- Title: Qumran Caves 001
Qumran Caves are a series of caves, some natural, some artificial, found around the archaeological site of Qumran in the Judaean Desert of the West Bank. It is in a number of these caves that the Dead Sea Scrolls were discovered. The caves are recognized in Israel as a National Heritage Site.
The limestone cliffs above Qumran contain numerous caves that have been used over the millennia: the first traces of occupation are from the Chalcolithic period then onward to the Arab period. The artificial caves relate to the period of the settlement at Qumran and were cut into the marl bluffs of the terrace on which Qumran sits.
In early 1947, a Bedouin boy of the Ta'amireh tribe found a cave after searching for a lost animal. He stumbled onto the first cave containing scrolls from two thousand years ago. More Ta'amireh visited the cave and scrolls were taken. They were shown to Mar Samuel of the Monastery of Saint Mark in April 1947 and the discovery was made known. The location of the cave was not revealed for another 18 months, but eventually a joint investigation of the cave site was led by Roland de Vaux and Gerald Lankester Harding.
The interest in the scrolls with the hope of money initiated a long area-wide search by the Ta'amireh, the first result of which was the discovery of four caves in Wadi Murabba'at about 15 kms south of Qumran in 1951. In the Qumran area another cave was discovered, now referred to as Cave 2Q (1Q was the first cave), in 1952. However, only a few fragments were found. Fear of the destruction of archaeological evidence with the discovery of caves by the Bedouin led to a campaign by the French and American Schools to explore all other caves to find any remaining scrolls. Although 230 natural caves, crevices and other possible hiding places were examined in an 8 kilometer area along the cliffs near Qumran, only 40 contained any artifacts and one alone, 3Q, produced texts, the most unusual being the Copper Scroll.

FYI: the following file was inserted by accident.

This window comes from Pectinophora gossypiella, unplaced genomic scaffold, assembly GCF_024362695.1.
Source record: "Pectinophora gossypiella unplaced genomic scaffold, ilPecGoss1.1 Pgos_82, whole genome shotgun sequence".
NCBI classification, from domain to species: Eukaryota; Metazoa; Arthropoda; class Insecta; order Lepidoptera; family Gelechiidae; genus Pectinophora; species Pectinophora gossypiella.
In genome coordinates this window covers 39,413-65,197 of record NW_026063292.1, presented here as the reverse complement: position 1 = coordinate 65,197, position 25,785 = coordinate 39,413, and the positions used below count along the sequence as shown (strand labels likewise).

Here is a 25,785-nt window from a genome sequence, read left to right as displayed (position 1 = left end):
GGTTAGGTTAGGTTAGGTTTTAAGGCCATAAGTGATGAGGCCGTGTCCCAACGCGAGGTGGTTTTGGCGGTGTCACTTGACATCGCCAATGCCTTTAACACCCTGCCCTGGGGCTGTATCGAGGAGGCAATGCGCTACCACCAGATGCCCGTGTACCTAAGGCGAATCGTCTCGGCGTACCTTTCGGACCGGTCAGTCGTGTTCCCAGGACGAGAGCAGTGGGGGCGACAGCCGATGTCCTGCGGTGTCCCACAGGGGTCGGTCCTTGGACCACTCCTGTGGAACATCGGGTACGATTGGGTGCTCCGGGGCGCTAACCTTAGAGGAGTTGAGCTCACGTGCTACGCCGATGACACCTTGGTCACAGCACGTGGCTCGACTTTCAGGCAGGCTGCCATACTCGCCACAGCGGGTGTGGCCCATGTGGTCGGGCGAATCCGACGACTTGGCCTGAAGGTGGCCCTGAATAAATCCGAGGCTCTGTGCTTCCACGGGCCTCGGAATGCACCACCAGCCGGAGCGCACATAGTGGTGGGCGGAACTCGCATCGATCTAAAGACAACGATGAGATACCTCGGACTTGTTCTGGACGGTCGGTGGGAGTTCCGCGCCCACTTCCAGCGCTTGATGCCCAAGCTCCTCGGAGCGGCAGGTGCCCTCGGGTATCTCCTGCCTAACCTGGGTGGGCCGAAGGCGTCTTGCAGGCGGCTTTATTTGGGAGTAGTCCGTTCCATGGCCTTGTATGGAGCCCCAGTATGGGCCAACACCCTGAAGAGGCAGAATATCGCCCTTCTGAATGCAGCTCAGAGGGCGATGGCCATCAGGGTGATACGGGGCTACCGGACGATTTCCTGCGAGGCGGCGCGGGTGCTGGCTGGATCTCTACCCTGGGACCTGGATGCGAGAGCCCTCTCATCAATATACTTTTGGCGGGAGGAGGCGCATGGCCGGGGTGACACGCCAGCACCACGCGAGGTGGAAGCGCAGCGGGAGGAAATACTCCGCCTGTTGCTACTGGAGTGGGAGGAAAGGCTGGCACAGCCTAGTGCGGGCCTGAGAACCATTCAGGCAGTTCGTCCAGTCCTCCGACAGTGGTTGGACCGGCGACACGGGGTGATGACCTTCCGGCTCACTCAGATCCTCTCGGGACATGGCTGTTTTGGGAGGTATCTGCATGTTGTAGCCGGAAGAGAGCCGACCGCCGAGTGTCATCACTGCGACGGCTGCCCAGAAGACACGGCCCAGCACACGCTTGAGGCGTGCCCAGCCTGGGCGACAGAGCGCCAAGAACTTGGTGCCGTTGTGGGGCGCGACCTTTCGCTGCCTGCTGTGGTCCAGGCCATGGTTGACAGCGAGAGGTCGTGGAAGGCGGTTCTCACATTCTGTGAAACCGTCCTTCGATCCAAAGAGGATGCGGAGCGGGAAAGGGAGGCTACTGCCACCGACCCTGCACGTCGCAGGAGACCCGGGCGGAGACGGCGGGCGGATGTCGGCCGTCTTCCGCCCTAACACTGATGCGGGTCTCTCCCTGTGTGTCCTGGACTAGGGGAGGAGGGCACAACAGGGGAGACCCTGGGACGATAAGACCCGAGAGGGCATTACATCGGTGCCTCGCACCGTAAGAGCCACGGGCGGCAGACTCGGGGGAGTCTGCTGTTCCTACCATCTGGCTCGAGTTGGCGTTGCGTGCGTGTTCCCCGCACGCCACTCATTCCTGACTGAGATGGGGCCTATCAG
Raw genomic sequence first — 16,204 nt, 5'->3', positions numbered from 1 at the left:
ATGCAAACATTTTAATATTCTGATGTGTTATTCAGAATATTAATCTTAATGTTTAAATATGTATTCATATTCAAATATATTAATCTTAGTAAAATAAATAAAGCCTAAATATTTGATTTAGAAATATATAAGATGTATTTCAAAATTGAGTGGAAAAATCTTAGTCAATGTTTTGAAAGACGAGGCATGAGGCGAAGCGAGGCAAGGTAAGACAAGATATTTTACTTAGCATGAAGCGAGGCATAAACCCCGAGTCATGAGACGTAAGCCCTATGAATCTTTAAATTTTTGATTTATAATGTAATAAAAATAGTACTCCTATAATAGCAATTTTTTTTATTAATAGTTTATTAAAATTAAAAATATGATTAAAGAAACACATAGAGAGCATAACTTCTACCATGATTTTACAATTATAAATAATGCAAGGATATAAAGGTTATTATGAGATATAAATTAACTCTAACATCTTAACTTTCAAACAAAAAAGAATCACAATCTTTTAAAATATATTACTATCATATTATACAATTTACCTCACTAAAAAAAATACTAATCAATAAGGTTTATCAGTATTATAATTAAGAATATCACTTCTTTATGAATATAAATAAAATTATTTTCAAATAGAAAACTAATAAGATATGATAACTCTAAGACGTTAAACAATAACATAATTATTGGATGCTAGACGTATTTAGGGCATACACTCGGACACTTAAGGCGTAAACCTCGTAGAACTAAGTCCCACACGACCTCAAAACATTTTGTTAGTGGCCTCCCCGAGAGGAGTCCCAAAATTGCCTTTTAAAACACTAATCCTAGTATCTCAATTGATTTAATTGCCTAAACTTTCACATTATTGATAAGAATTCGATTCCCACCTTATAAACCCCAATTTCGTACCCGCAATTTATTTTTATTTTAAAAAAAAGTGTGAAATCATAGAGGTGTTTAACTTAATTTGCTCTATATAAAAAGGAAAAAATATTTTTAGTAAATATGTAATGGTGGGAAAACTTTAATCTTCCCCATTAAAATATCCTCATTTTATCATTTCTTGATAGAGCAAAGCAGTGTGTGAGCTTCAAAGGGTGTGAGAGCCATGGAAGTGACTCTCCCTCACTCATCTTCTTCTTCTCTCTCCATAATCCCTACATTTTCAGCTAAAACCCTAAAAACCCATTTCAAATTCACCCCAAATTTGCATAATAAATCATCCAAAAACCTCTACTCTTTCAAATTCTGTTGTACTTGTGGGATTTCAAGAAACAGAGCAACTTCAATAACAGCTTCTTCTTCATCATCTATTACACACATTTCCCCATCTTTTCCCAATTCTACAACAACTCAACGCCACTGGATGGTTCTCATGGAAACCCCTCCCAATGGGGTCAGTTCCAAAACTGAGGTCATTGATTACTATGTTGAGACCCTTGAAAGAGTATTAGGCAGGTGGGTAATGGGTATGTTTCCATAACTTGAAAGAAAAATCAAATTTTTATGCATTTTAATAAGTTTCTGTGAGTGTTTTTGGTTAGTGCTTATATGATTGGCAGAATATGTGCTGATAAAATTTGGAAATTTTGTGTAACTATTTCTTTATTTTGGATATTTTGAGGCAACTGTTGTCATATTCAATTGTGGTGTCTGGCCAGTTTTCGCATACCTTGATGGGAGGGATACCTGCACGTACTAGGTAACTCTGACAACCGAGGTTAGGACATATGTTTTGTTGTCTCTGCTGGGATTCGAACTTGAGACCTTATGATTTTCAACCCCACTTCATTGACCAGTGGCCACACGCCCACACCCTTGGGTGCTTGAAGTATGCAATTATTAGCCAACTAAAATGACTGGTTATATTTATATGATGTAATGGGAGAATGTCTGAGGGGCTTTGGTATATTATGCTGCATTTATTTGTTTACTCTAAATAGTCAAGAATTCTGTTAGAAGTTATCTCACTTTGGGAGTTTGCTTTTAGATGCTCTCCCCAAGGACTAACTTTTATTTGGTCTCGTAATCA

4Q was discovered in September 1952 with a vast amount of fragments. Harding find that the Bedouin had discovered caves very near the Qumran ruins. These were Caves 4Q, 5Q, and 6Q, the most important of which was 4Q which originally contained around three-quarters of all the scrolls found in the immediate Qumran area.
In 1955 a survey brought to light a staircase leading down to the remains of three more artificial caves, 7Q, 8Q and 9Q at the end of the Qumran esplanade, all of which had collapsed and had been eroded, and a fourth cave, 10Q, on the outcrop which housed Caves 4Q & 5Q.
In February 2017, the discovery of cave 12Q was announced, the contents of which included storage jars and scroll fragments, but no scrolls themselves. Iron pickaxe heads from the 1950s were also found, which indicate looting had occurred. In addition, archaeologists discovered pottery, flint blades, arrowheads, and a carnelian seal that date to the Chalcolithic and Neolithic periods.
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- Keywords: Caves, Qumran
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